Kimonos are synonymous to Japanese culture and formal occasions, until Kim Kardashian West decided to take the term for her latest lingerie brand.
The reality television star is under fire once again – not for launching a shapewear line, but for trademarking the term "kimono" as the name for the new underwear brand.
“It’s so unusual that even people in Japan are offended by the usage of this particular term,” said Asian American expert Dr. Helen H. Hsu.
Hsu, the president of the Asian American Psychological Association, called Kardashian West’s use and trademarking of the term especially inappropriate, especially considering the culture from which kimonos originate.
Kimono Intimates Inc. applied to trademark a specific font version of the word under the United States Patent and Trademark Office, according to Business Insider.
The history of the Japanese garment spans at least 1,000 years. It is typically worn by women, and can be wrapped and stylized in different manners to convey different meanings, like whether the wearer is married or unmarried.
“These days, people don’t wear a kimono in Japan for everyday wear, however it’s still very much seen as something for special occasions, like weddings and ceremonial functions,” Hsu said. “It can be very expensive and refined, and it’s known worldwide as a representation of Japanese culture.
“It’s the exact opposite of what a shapewear line is,” she continued, comparing the discrepancy to turning a communion dress into underwear. In fact, the internet agreed. The hashtag #KimOhNo – a play on words of both Kardashian West’s name and her new brand name – emerged on social media shortly after the launch.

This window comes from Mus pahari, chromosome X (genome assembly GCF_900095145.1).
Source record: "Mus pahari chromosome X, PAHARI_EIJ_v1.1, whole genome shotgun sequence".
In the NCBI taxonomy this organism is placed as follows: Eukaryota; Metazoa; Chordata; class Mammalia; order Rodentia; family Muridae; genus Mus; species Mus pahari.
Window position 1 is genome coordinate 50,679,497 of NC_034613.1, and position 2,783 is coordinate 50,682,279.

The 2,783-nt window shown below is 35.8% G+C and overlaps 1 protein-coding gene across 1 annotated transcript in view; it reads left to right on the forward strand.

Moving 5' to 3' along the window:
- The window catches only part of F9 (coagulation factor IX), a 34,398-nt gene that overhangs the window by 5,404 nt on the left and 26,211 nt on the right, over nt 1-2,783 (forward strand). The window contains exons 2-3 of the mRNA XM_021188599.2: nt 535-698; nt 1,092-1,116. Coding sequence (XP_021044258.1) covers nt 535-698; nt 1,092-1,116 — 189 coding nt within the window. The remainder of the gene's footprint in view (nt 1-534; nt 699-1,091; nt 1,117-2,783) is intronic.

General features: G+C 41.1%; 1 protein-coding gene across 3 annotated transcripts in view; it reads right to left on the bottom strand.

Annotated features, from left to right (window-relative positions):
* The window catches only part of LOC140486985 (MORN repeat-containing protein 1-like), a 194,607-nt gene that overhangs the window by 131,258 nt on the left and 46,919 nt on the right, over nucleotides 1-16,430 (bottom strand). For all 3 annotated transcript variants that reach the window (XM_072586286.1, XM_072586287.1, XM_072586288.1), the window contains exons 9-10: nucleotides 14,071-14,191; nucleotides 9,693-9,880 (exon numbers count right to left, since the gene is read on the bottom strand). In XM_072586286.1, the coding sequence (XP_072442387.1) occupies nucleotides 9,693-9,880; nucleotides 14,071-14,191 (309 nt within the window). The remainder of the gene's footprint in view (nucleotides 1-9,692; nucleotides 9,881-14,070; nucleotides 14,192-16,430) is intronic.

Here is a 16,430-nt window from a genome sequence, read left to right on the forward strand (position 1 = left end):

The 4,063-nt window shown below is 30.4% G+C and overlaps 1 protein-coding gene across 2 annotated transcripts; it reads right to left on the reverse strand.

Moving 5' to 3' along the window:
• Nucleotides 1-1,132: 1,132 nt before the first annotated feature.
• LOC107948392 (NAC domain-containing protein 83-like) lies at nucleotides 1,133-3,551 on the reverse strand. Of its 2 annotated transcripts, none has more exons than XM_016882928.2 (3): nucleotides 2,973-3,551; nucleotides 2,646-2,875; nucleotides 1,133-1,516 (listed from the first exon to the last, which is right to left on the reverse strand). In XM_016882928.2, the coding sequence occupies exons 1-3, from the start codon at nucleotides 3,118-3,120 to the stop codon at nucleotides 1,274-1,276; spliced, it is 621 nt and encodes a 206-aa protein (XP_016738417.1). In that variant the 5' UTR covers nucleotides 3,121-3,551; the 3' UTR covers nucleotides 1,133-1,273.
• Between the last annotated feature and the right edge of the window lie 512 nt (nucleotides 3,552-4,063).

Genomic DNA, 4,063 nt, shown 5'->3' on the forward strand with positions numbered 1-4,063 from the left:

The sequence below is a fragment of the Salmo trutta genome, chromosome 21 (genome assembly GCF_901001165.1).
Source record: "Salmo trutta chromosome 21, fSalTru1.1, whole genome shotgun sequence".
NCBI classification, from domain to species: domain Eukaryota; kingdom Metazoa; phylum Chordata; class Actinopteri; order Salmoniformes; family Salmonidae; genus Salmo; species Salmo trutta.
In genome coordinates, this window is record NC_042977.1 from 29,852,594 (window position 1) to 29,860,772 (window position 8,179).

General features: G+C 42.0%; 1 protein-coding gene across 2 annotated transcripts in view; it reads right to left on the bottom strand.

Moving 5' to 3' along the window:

“Cultural appropriation is sort of like cherry picking,” she said. “It’s taking a group that has a really rich history and a really sensitive history and really minimizing it for something frivolous like fashion.”
But the comparison is even more harmful keeping in mind negative and often over sexual stereotypes of Asian women in America.
“Asian Americans are definitely enjoying a pretty good year in terms of representation and having fought so hard to claim some of the ways we’ve been misrepresented in the past,” Hsu said. “There’s a history that’s very negative about the sexualization of Asian American [women.]”
Kardashian West said in a statement to the New York Times that her brand is "a nod to the beauty and detail that goes into a garment" and that she does not plan "to design or release any garments that would in any way resemble or dishonor the traditional garment.
"My solutionwear brand is built with inclusivity and diversity at its core and I’m incredibly proud of what’s to come," the statement continued.
But this is not the Kardashian clan’s first offense into the world of cultural appropriation.
“It doesn’t seem like the learning has happened,” Hsu said. “It’s not so difficult to be respectful and think about cultural exchange rather than trying to appropriate and take away from something with centuries-old history and actual ceremonial meaning.”